For the most part, PGA Tour pros are very careful of what they say about fellow competitors. Those who dare diss Tiger Woods, whether outright or inferred, tend to pay a hefty price. It seems Tiger feeds on afronts, even when they are not meant as such.

Nine Thankful Holes with the Skins Game

The Skins Game is just about fun, and that can’t be all bad.

ProfilesIt’s almost Thanksgiving here in the U.S., and that means one thing… OK, it means a bunch of things: turkey dinners, football games featuring the Jets/Cowboys and Packers/Lions (and Colts/Falcons if you happen to have the NFL Network), pumpkin pies, the Macy’s Thanksgiving Day Parade, turkey sandwiches, Black Friday, cranberry sauce, college football, gravy, and, of course, the 25th iteration of that yearly golf tradition without equal… the Skins Game (or, officially, the LG Skins Game).

The Skins Game, Nov. 24-25, provides a last gasp of golf season, and signals the start of the Silly Season proper (though the whole Fall Series has felt a little more silly this year with its near total lack of big names).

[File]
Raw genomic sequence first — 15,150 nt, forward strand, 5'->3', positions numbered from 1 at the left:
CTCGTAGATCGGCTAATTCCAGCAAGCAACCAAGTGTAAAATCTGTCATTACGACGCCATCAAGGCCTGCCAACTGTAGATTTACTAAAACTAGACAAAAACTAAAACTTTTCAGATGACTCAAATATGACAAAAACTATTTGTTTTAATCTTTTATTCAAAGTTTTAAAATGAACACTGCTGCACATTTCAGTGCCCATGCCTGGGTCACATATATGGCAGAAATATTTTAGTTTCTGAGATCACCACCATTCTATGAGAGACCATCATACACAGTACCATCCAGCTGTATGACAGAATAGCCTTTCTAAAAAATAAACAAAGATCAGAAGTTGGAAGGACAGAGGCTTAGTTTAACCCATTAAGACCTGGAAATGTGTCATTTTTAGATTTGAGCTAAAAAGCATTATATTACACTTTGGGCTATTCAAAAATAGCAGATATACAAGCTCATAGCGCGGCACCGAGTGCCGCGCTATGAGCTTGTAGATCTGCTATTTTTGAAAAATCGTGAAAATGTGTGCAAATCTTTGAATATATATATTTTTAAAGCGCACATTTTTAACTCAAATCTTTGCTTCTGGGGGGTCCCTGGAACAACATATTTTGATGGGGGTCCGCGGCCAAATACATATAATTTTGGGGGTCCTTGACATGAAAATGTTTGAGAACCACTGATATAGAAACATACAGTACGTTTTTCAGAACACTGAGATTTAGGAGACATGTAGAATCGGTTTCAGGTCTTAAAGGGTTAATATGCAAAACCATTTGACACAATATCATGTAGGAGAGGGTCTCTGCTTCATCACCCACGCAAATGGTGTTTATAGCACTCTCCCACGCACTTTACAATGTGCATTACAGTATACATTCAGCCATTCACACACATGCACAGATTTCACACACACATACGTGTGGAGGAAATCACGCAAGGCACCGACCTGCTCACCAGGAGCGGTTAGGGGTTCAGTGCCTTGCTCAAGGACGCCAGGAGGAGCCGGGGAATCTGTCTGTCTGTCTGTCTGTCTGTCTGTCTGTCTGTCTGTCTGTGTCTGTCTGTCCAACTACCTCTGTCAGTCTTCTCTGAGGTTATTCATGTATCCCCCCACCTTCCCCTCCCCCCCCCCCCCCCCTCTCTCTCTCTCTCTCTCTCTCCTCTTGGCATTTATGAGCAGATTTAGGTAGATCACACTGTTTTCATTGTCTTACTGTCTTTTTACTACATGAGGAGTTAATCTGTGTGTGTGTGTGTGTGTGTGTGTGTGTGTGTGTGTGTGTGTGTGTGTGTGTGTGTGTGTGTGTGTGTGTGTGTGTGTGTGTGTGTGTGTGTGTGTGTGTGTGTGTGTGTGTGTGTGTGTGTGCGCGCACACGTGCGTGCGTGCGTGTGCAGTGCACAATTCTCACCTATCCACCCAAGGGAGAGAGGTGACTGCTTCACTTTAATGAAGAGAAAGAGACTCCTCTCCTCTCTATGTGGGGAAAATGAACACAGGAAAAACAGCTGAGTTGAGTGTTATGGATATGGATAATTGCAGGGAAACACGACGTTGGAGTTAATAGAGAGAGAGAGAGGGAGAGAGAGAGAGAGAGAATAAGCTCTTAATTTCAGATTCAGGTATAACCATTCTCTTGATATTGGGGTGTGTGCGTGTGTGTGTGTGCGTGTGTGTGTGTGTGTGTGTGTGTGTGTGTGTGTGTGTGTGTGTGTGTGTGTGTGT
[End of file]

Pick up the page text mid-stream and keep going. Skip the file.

Nine Holes with Steve Stricker

Steve Stricker found his golf swing on a range in Madison, Wisconsin, in the dead of winter. It’s always the last place you look.

ProfilesSteve Stricker almost disappeared into the woods of Wisconsin. His resume went from “promising young player” to “washed up 30-something” in a matter of months. But with the help of a space heater, his father-in-law, and a trailer on a driving range, Stricker found his game again.

By all accounts, Stricker is a nice guy, a “regular joe.” Tiger calls him “classy.” His rollercoaster PGA Tour career has been a riches-to-rags-to-riches story.

Stricker showed early promise on Tour. He won twice in 1996, his seventh year as a pro, and he seemed destined to be among the premier players. He won again in 2001, but then gradually, his swing left him and his scores rose.

He missed getting his card at the 2005 Q-School, but he’s has come a very long way since. This year, Stricker finished second in the FedExCup, made the Presidents Cup team, and scored his first win since 2001. He’s on a two-year streak of solid play that shows no sign of slowing. 2008 could be another very good year for Steve Stricker.

Nine Holes with the Presidents Cup

It’s no Ryder Cup, but the Presidents Cup has been a lot more competitive lately than its big sister.

ProfilesHere’s the question this week: will more people tune it to watch David Duval play in the Viking Classic or most of the top golfers in the world play the Presidents Cup? I would think it’ll be the Presidents Cup hands down. After all, Tiger’s playing (but I am pretty interested in seeing how Duval does).